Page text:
No, don’t think I’m talking about another planet. Sand dunes can have all kinds of landforms, ridges, craters or pits, camel grass, tourists, etc. These terms may sound unfamiliar on the first day, but as your experience sharpens you will be able to follow the thread of the conversation like the experts.
Dune Crests and Pits. The first should always be taken with caution and the second avoided all together. As one goes over a crest, you never know what’s on the other side and a pause, brief or long, should be taken for a visual evaluation. You should calculate to pause or stop your 4×4 so that you are in a downhill inclination just after the crest. Avoid stopping right on the crest and ending up with all four wheels in the air!
This will allow you to start up again downhill and avoid an uphill start with the risk of digging in. This is true with any stop in the dunes, always leave the car pointing downhill.
At the crest you should quickly lookout for potential dangers. Keep an eye out for people and other vehicles. Although it’s a desert, fatal coincidences happen more often than you may think. Grassy mounds (Camel grass) are to be avoided at all times as they are quite hard and are like running into a rock. Keep an eye out for people or other vehicles. Although it’s a desert, fatal coincidences are more common than you might imagine. The second danger brings us to our second danger, craters.
Sand Pits are just that, a hole without any way out but up. Many times, it is difficult to get out as one may not have enough space to gain enough speed to get up and out of the hole. If you do fall into one of these wide pits, your only resource is to start circling around and around to gain enough speed to finally drive up and out. Make very sure you exit to a safe side of the crater! If not, you may be driving from the frying pan into the fire!
Despite all this, you should not be overwhelmed and afraid of making the trip because you will always have the most experienced companions who will help you get out of trouble.
What are Hamadas?
Hamadas are the large expanses of very flat desert that are really dry lake beds. These open flats invite you step on the gas pedal to the metal! I’ve driven at speeds up to 140 Km/hr. but it’s quite risky.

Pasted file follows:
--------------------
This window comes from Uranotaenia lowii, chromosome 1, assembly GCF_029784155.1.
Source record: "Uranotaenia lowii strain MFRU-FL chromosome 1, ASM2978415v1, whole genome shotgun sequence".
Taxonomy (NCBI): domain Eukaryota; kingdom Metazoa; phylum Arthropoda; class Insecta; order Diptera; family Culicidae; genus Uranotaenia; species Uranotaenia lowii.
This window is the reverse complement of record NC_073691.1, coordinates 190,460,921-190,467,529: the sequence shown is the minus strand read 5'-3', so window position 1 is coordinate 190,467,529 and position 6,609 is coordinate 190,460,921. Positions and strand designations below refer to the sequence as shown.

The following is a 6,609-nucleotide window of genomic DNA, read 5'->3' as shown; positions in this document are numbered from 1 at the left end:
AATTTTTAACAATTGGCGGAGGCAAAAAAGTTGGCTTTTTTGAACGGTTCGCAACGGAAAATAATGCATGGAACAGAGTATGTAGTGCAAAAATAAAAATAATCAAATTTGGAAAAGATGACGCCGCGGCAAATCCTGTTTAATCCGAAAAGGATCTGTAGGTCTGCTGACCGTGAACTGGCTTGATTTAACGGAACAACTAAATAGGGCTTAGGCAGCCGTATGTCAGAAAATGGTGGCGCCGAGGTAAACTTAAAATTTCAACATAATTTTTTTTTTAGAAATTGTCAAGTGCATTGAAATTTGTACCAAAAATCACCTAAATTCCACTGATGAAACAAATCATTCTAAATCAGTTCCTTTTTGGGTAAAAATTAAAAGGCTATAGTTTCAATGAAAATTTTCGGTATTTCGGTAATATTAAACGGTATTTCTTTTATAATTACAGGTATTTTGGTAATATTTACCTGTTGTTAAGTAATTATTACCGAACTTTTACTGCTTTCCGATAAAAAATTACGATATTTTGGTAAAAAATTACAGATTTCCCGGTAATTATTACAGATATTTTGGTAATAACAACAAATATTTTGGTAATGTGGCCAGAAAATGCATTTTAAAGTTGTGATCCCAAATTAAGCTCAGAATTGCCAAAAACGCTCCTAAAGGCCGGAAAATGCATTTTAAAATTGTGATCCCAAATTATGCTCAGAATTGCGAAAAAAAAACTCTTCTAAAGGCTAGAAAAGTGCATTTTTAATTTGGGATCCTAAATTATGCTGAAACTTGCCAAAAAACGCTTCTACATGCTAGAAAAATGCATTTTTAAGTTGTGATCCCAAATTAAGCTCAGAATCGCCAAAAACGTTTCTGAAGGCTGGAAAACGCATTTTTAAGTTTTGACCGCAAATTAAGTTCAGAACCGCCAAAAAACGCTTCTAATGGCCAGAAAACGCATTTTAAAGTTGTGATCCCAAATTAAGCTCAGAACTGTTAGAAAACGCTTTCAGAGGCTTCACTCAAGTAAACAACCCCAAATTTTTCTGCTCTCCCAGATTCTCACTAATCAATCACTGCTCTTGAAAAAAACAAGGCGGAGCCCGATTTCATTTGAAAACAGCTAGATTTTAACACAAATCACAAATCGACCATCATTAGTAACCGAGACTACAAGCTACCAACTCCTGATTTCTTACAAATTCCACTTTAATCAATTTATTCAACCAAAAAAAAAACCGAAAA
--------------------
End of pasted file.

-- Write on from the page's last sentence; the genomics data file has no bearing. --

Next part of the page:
Among the dangers that you can have there are two main dangers. The most common is to run into a dry stream bed that is no longer a flat ride, with no time to stop in time. No need to explain what this might mean. At minimum a twisted steering rod or bent axel.
The second danger is finding out by surprise that the hamada is not as dry as it appears due to a recent rain in the nearby, or not so nearby, mountains and what was as hard as a parking lot becomes a bog and you sink up to your axels in soft muck. In this case you may well need help from a friend if travelling two or more 4×4. That is why it’s important to keep enough distance between vehicles as you would want to avoid that everybody ends up in the same mud bath!
The white mineral deposits should have alerted the driver of a potential wet spot.
Rare moment, Auberge Yasmina lake with water. In a few days a potential mud trap!
Dry rivers are just that, dry river beds often used to drive from one place to another. They are long sections of sandy river beds whose sand is usually a lot softer than dune sand. Sometimes the sand is like chalk and the dust can literally blind drivers behind for a long time in absence of wind if following to close. In some instances, it can be difficult to follow the driver ahead as one has to leave so much distance that you lose sight of the right track to follow. As a general rule, one has to keep a good deal of momentum and up on the engine revolutions for torque, as this sand is quite soft and prone to getting you stuck. Be careful though not to jump out of the tracks as these dry rivers do have river banks and could cause you to roll if you lose control.
First of all, have fun and enjoy!
This is just the basics based on my own experience. I have to tell you that before immersing yourself in driving in the Dunes and the Hamadas etc., expert guides, those who have years of experience in these fields, will give you some accelerated “mini-courses” that will update you on what you are going to find and how you will be able to face them. Practice will not make you perfect but I guess that’s why we keep coming back and they call it an adventure.
An adventure without mishaps is not an adventure. Always keep that in mind when encountered with a problem great or small. Keep cool and enjoy the ride. These are the experiences you will remember for a lifetime!